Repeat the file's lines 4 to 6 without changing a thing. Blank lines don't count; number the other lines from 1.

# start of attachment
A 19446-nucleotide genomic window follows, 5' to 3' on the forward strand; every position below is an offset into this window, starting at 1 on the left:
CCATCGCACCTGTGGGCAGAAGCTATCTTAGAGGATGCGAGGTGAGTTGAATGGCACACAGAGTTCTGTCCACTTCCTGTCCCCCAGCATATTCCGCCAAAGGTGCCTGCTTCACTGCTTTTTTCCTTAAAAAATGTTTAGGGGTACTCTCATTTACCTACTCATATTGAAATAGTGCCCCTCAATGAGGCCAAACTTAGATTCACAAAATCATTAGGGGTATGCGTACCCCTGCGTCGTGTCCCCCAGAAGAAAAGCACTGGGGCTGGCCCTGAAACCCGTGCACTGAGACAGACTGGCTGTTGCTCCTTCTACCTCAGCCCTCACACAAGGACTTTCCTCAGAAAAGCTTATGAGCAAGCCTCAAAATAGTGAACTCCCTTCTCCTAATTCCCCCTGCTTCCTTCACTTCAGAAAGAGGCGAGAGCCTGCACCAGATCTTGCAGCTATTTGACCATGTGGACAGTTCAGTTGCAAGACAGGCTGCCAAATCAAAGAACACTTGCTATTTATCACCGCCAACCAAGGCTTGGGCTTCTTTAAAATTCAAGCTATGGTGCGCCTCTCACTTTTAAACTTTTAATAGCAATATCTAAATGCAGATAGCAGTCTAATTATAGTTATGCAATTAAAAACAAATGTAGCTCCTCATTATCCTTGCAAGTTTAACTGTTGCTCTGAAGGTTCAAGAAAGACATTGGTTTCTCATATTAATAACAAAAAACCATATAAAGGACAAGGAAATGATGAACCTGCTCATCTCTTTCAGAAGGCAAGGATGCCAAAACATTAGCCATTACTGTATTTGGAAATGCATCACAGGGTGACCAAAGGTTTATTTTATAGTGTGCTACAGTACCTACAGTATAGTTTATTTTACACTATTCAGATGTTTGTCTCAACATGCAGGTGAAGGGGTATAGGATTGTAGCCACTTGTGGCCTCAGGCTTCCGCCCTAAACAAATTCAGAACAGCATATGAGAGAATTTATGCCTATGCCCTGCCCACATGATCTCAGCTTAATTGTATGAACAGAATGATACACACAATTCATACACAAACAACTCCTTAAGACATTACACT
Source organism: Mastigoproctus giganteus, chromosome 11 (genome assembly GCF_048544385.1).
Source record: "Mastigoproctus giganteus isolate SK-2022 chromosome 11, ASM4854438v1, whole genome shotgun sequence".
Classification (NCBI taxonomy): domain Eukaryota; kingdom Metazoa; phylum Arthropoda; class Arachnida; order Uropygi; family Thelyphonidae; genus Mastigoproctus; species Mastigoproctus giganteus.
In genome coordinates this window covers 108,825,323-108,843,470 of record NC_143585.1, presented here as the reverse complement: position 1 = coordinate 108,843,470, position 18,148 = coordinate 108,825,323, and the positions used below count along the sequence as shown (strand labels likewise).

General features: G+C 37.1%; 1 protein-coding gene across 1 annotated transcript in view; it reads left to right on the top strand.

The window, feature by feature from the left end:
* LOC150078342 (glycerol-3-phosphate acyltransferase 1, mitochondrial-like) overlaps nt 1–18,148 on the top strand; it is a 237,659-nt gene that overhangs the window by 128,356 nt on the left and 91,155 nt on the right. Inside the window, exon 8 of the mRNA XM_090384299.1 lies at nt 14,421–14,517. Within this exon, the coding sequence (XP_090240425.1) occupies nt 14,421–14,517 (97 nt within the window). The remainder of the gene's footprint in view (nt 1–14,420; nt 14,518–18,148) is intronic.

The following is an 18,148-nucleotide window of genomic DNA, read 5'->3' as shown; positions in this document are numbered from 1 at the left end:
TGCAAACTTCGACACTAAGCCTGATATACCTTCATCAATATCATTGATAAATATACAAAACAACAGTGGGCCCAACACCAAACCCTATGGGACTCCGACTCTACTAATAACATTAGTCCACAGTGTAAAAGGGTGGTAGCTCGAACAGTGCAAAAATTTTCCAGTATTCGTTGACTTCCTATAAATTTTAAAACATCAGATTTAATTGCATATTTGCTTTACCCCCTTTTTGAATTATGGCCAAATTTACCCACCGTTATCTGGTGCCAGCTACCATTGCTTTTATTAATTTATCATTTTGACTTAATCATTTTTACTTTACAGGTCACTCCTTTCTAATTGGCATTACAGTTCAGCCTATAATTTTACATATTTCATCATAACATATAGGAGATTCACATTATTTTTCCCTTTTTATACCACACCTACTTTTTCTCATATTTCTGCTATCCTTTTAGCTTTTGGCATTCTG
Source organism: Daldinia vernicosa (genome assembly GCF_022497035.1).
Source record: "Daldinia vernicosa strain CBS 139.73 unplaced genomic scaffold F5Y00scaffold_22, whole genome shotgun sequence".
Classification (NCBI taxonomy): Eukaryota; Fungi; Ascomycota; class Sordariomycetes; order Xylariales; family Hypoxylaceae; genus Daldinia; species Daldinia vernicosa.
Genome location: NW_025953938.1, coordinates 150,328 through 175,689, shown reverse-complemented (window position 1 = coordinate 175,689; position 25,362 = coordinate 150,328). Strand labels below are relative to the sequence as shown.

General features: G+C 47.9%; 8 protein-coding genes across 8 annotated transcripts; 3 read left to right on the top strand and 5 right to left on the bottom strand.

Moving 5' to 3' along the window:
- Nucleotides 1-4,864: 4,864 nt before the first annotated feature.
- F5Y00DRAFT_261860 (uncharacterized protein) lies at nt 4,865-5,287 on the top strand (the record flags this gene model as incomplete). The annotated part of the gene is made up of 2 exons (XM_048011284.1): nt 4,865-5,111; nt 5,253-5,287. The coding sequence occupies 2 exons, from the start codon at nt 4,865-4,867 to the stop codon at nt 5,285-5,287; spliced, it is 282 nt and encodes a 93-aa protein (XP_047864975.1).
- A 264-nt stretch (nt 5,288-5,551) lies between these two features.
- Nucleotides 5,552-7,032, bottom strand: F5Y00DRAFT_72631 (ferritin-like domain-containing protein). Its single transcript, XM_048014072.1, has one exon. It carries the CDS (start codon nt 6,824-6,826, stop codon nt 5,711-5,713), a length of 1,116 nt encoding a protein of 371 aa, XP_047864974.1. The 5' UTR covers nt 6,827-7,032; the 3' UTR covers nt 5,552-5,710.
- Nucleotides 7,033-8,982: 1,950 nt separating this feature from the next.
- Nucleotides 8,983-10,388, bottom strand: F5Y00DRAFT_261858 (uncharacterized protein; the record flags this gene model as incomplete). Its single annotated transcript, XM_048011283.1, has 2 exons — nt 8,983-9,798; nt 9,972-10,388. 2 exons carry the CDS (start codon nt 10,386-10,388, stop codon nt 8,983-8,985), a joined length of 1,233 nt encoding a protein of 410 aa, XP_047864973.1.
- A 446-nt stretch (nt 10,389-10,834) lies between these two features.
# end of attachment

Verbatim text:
Source record: "Mastigoproctus giganteus isolate SK-2022 chromosome 11, ASM4854438v1, whole genome shotgun sequence".
Classification (NCBI taxonomy): domain Eukaryota; kingdom Metazoa; phylum Arthropoda; class Arachnida; order Uropygi; family Thelyphonidae; genus Mastigoproctus; species Mastigoproctus giganteus.
In genome coordinates this window covers 108,825,323-108,843,470 of record NC_143585.1, presented here as the reverse complement: position 1 = coordinate 108,843,470, position 18,148 = coordinate 108,825,323, and the positions used below count along the sequence as shown (strand labels likewise).